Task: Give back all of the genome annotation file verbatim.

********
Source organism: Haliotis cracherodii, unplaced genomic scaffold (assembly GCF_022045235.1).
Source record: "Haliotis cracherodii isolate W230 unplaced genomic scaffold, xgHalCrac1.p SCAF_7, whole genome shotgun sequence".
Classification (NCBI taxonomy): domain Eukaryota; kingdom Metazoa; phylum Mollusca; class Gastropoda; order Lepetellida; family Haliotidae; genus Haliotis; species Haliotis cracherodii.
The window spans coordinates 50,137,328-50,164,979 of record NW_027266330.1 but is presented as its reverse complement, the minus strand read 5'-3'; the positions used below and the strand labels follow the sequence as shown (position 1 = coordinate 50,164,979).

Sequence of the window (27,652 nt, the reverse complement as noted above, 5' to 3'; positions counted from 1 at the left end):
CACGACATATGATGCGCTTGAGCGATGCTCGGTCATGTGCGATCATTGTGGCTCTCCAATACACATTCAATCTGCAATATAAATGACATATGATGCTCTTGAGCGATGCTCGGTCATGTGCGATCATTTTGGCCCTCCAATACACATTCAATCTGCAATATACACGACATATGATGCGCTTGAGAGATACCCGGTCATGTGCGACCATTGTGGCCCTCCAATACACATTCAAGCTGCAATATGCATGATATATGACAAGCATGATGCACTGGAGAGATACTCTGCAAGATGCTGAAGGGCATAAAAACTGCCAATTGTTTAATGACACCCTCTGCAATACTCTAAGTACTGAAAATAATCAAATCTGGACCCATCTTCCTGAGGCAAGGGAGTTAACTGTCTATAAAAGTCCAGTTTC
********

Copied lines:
Source organism: Haliotis cracherodii, unplaced genomic scaffold (assembly GCF_022045235.1).
Source record: "Haliotis cracherodii isolate W230 unplaced genomic scaffold, xgHalCrac1.p SCAF_7, whole genome shotgun sequence".
Classification (NCBI taxonomy): domain Eukaryota; kingdom Metazoa; phylum Mollusca; class Gastropoda; order Lepetellida; family Haliotidae; genus Haliotis; species Haliotis cracherodii.
The window spans coordinates 50,137,328-50,164,979 of record NW_027266330.1 but is presented as its reverse complement, the minus strand read 5'-3'; the positions used below and the strand labels follow the sequence as shown (position 1 = coordinate 50,164,979).

Sequence of the window (27,652 nt, the reverse complement as noted above, 5' to 3'; positions counted from 1 at the left end):
CACGACATATGATGCGCTTGAGCGATGCTCGGTCATGTGCGATCATTGTGGCTCTCCAATACACATTCAATCTGCAATATAAATGACATATGATGCTCTTGAGCGATGCTCGGTCATGTGCGATCATTTTGGCCCTCCAATACACATTCAATCTGCAATATACACGACATATGATGCGCTTGAGAGATACCCGGTCATGTGCGACCATTGTGGCCCTCCAATACACATTCAAGCTGCAATATGCATGATATATGACAAGCATGATGCACTGGAGAGATACTCTGCAAGATGCTGAAGGGCATAAAAACTGCCAATTGTTTAATGACACCCTCTGCAATACTCTAAGTACTGAAAATAATCAAATCTGGACCCATCTTCCTGAGGCAAGGGAGTTAACTGTCTATAAAAGTCCAGTTTC